The larva was found Dec. 20, according to Taiwan’s Bureau of Animal and Plant Health In-spection.

The bureau had previously found codling moths in three separate shipments Sept. 1, Oct. 7 and Oct. 14. The last two discoveries were counted as one incident.

The suspension comes almost exactly two years after Taiwan had suspended shipments of apples from the U.S. after another codling moth discovery.

The two countries signed an agreement after that incident, wherein the U.S. would be re-quired to suspend its apple exports to Taiwan if codling moths were found three times in apple shipments within a year.

The suspension hits Washington particularly hard, since Taiwan is that state’s top export market, said Dave Carlson, president of the Wenatchee-based Washington Apple Committee.

The state had shipped about 2 million 42-pound boxes of apples, worth about $30 million, to Taiwan last season and about 1.5 million boxes so far this year, Carlson said, adding that Taiwan takes primarily large fujis.

Promotions in Taiwan will continue because there is still plenty fruit either already in the island country or is bound there, Carlson said, noting that shipments currently en route to Taiwan would be allowed in, although it would undergo intense scrutiny.

Washington shippers note that Taiwanese protocols against codling moths are particularly stringent because apples and pears are grown domestically, and the pest can cause extensive damage to them.

“In a nutshell, three strikes and we’re out,” said Greg Kenyon, Asian/Middle East director for Chelan Fresh Marketing, Chelan, Wash.


He said that he doesn’t hold much hope for reopening Taiwan before the end of the ship-ping season.

“Because of the situation that most of the shippers are in, as far as the volume of fruit that needs to go to Taiwan and the volume of fruit that can be sold on the domestic market, many of us are in a desperate situation, including myself,” Kenyon said.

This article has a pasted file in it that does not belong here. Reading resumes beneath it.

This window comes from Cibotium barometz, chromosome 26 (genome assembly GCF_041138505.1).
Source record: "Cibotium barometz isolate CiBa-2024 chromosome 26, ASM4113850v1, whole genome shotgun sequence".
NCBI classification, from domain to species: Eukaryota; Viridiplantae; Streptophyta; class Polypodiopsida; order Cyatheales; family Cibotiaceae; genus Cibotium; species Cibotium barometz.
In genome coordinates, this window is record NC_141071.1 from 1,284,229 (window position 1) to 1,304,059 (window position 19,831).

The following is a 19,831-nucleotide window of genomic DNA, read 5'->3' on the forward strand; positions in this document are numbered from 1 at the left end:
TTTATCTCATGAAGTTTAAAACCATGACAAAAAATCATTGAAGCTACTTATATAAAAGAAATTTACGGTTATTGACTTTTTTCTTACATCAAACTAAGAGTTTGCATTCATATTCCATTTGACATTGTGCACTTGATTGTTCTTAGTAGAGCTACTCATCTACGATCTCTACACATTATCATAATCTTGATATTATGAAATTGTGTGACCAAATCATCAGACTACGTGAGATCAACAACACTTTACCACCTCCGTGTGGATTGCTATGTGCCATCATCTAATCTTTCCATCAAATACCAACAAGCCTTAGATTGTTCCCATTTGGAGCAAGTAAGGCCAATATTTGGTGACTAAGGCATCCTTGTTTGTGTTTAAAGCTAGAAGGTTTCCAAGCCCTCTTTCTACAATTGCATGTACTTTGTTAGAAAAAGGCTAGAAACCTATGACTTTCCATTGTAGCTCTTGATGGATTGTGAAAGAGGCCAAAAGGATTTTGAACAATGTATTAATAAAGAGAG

Nancy Foster, president of the Vienna, Va.-based U.S. Apple Association, said that reopen-ing the market in time for the Chinese New Year, which commences Feb. 9, remained ques-tionable.

“I do know that APHIS will be doing their investigation, and once the investigation is done, there could be means taken to address this, if the market can be opened,” Foster said. “But it all goes back to the fact that it’s a two-party negotiation. The U.S. clearly wants to reopen this market, and we know Taiwan wants our apples. Chinese New Year is coming up, and our apples play a major role in that holiday period.”

Kenton Kidd, president of the Fresno-based California Apple Commission, said the ban won’t affect the crop from his state, which was allowed into Taiwan for the first time this year.

“We have somewhere between 400,000 and 500,000 boxes, which is not a tremendous amount, but it really helps us on the size of the crop we’ve got,” he said. “The problem is, we’ve tried so hard to be so careful, because this jeopardizes everyone. It’s too bad that they don’t close each state instead of all the United States.”